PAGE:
Can Boats be Stored in Freshwater and Saltwater?
A Guide to Maintenance and Proper Boat Storage
Have you just bought a new boat and are looking for information on how to store it? You’ve come to the right place. Knowing how much it costs to store your boat in dry storage can sometimes be discouraging to people who wanted to buy a boat, but that’s where water storage comes in. There are two possible ways to do store your boat on the water, you can store boats on saltwater or freshwater. With both options having its own unique upsides and downsides, it can be hard to choose and that’s why we’ve collected all that information in this handy guide.
General Rules for Storing Boats in Water
For those who spend a lot of time on the water, in-water boat storage is the best option. If you want your boat to be in top condition, here are two things that you should remember. Firstly, do not let your boat sit in the water all year round. For example, you can combine water boat storage with dry boat storage as a great way to offset your boat storage costs, all the while keeping it in a good shape. If you prefer to keep your boat close to the water, a floating dock can work well too. And secondly, a good coat of paint goes a long way because, besides the obvious aesthetic advantages, it also protects the boat from damage that comes with consistent use.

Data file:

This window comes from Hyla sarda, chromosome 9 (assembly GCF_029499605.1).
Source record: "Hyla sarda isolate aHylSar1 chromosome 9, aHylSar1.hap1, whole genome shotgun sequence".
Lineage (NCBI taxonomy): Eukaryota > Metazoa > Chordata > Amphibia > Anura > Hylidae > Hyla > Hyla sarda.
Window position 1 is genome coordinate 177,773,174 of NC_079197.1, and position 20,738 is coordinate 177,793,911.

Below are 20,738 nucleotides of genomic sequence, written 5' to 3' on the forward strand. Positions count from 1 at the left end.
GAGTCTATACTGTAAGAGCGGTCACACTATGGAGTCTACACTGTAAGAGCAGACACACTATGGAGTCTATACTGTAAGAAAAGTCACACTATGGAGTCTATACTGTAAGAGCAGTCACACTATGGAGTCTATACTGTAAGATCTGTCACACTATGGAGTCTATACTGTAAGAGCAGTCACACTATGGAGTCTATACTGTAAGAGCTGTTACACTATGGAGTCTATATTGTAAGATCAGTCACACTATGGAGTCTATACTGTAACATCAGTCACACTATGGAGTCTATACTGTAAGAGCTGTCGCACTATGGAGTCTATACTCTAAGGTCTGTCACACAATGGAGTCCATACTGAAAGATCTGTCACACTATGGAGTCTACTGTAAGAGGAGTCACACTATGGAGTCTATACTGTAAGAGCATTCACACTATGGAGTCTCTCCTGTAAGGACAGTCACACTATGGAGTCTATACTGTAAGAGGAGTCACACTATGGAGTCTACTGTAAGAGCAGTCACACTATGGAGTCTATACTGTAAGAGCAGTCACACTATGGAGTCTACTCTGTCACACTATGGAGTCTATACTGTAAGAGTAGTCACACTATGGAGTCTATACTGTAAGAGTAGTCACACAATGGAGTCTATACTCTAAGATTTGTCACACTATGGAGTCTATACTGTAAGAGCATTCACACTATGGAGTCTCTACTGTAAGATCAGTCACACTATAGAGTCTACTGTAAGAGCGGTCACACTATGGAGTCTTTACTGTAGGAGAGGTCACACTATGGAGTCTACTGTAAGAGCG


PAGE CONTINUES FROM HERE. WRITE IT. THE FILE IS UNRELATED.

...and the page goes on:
Fighting off Damage and Barnacles in Saltwater
This type of boat storage can be damaging, due to the high amount of salt and other minerals in the water and the marine life that might want to find a new home on your boat’s hull. For example, it can reduce the lifespan of manifolds in more than a half, from ten years in freshwater to three or four years in saltwater. To prevent that, it’s important to clean the bottom part of your boat every few months to prevent barnacles from building up and to ensure a smooth cruise every time you’re in the water.
Don’t Let Your Boat Freeze in Freshwater Storage
Freshwater is usually cleaner and generally provides a better environment for the boat since it contains fewer minerals than saltwater. There are two things to pay attention to when storing your boat in freshwater – blisters, and temperature. Blisters occur when the boat is in the water for a longer time, which results in the gel coat absorbing the water, and the best solution for that is a coat of epoxy. Changes in temperature that may occur if you keep your boat in the water when it gets colder are combated by protecting the hull, electronics, and engine, and by making sure you have antifreeze.
Keep Your Boat Close to You and Far from the Water
With dry storage, the advantages are obvious. Not only that you can keep your boat close to you, like in a garage for example, but you can also rest easy knowing it won’t be damaged by its environment or some random passerby. It’s perfect for those who don’t use their boats often or live relatively close to a body of water. In any other case, you should consider the cost of gas and rent for properly storing it, since that can be a deciding factor in the equation.
In the end, it all boils down to your own personal preference and what kind of maintenance you’re prepared to do. Whatever you choose, you should know that you can offset your boat storage costs by renting a boat with the help from Boatsetter platform!